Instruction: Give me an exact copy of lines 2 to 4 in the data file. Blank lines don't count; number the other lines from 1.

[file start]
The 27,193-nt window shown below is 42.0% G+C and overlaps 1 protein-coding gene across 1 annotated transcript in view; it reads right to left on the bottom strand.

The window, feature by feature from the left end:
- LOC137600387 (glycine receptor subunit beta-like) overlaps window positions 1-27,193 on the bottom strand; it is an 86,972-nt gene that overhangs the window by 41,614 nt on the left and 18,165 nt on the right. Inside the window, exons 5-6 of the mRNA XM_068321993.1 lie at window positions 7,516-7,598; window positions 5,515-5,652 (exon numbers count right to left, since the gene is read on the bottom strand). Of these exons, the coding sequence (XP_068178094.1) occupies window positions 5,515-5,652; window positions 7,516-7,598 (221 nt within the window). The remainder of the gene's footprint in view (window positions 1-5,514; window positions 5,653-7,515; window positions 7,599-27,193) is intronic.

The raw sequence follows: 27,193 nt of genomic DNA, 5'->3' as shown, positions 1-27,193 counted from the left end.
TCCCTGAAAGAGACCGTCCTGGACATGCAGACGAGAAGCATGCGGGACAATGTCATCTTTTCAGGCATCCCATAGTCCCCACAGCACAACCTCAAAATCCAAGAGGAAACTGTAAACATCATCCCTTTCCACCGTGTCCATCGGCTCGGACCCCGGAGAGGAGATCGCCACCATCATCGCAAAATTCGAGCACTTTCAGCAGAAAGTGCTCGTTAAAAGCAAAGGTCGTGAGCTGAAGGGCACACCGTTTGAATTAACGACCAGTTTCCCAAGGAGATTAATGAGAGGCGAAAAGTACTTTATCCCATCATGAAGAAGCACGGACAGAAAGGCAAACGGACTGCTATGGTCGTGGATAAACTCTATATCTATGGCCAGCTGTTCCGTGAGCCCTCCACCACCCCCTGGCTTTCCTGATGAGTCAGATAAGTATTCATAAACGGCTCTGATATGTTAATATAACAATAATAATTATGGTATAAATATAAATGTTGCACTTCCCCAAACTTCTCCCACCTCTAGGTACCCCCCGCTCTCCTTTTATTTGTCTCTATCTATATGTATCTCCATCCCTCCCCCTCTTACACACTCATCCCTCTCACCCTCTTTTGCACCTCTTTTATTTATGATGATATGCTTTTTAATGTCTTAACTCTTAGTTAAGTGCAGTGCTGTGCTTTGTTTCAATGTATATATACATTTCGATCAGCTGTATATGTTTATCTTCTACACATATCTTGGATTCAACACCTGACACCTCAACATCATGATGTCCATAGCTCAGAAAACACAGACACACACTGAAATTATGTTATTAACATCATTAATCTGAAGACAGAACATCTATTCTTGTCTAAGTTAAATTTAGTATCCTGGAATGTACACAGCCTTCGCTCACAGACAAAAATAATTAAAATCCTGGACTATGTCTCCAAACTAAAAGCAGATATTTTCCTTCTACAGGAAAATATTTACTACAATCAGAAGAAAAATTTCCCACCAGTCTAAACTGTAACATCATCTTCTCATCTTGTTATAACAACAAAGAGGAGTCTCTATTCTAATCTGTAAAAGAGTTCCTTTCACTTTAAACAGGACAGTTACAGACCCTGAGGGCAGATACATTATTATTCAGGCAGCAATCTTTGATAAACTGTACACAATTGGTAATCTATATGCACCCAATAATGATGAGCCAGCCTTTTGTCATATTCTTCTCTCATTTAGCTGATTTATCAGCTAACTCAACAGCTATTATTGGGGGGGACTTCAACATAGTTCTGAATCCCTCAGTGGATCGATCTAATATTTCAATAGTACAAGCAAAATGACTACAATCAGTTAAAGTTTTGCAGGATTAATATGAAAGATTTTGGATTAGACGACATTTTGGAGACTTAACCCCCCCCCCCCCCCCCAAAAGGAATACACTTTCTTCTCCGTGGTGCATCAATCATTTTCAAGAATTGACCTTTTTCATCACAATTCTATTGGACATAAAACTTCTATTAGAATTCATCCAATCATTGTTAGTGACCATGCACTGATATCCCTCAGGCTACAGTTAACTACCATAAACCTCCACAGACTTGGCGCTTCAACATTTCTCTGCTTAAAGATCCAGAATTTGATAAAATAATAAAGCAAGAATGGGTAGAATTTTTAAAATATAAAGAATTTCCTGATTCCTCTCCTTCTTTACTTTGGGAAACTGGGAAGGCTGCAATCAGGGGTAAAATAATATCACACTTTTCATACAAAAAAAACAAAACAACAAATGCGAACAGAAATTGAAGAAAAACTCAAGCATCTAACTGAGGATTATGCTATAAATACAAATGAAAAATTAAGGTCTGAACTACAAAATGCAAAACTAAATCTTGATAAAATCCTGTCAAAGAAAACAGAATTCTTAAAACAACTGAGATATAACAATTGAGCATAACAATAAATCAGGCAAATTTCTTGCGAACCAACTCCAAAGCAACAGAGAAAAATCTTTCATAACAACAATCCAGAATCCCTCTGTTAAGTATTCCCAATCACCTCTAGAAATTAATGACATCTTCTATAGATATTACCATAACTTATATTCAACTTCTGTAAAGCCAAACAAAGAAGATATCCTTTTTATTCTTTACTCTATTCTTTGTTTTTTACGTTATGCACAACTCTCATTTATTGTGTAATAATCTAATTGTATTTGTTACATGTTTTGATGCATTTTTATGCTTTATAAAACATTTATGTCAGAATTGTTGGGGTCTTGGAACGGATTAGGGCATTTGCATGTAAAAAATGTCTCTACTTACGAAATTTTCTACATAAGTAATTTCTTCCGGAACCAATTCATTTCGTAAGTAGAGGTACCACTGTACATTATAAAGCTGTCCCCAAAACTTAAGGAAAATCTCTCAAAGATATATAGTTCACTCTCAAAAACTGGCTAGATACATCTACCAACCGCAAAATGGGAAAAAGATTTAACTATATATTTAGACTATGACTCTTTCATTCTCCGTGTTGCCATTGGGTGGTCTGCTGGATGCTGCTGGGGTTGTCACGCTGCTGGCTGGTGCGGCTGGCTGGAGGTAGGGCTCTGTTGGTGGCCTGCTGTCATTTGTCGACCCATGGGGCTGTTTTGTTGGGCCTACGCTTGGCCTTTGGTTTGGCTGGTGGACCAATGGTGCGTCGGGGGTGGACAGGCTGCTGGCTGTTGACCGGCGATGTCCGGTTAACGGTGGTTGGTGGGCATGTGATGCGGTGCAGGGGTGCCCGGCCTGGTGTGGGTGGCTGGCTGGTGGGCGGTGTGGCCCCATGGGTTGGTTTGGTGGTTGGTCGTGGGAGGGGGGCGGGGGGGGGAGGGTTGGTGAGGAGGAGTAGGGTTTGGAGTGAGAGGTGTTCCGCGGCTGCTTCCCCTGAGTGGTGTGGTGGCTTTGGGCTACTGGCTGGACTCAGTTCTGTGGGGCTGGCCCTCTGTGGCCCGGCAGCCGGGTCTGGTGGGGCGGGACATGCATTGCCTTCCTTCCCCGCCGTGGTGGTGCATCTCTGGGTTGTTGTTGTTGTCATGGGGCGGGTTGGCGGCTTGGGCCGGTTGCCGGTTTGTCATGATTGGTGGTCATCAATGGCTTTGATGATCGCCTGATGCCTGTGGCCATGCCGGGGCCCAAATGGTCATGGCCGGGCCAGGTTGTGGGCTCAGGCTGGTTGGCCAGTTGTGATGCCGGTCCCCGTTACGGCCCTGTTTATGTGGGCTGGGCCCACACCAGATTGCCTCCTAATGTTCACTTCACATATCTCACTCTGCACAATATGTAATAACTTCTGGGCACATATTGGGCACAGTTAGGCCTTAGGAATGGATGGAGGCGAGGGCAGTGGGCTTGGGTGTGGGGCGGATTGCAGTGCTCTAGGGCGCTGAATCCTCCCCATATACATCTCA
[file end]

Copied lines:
The window, feature by feature from the left end:
- LOC137600387 (glycine receptor subunit beta-like) overlaps window positions 1-27,193 on the bottom strand; it is an 86,972-nt gene that overhangs the window by 41,614 nt on the left and 18,165 nt on the right. Inside the window, exons 5-6 of the mRNA XM_068321993.1 lie at window positions 7,516-7,598; window positions 5,515-5,652 (exon numbers count right to left, since the gene is read on the bottom strand). Of these exons, the coding sequence (XP_068178094.1) occupies window positions 5,515-5,652; window positions 7,516-7,598 (221 nt within the window). The remainder of the gene's footprint in view (window positions 1-5,514; window positions 5,653-7,515; window positions 7,599-27,193) is intronic.

The raw sequence follows: 27,193 nt of genomic DNA, 5'->3' as shown, positions 1-27,193 counted from the left end.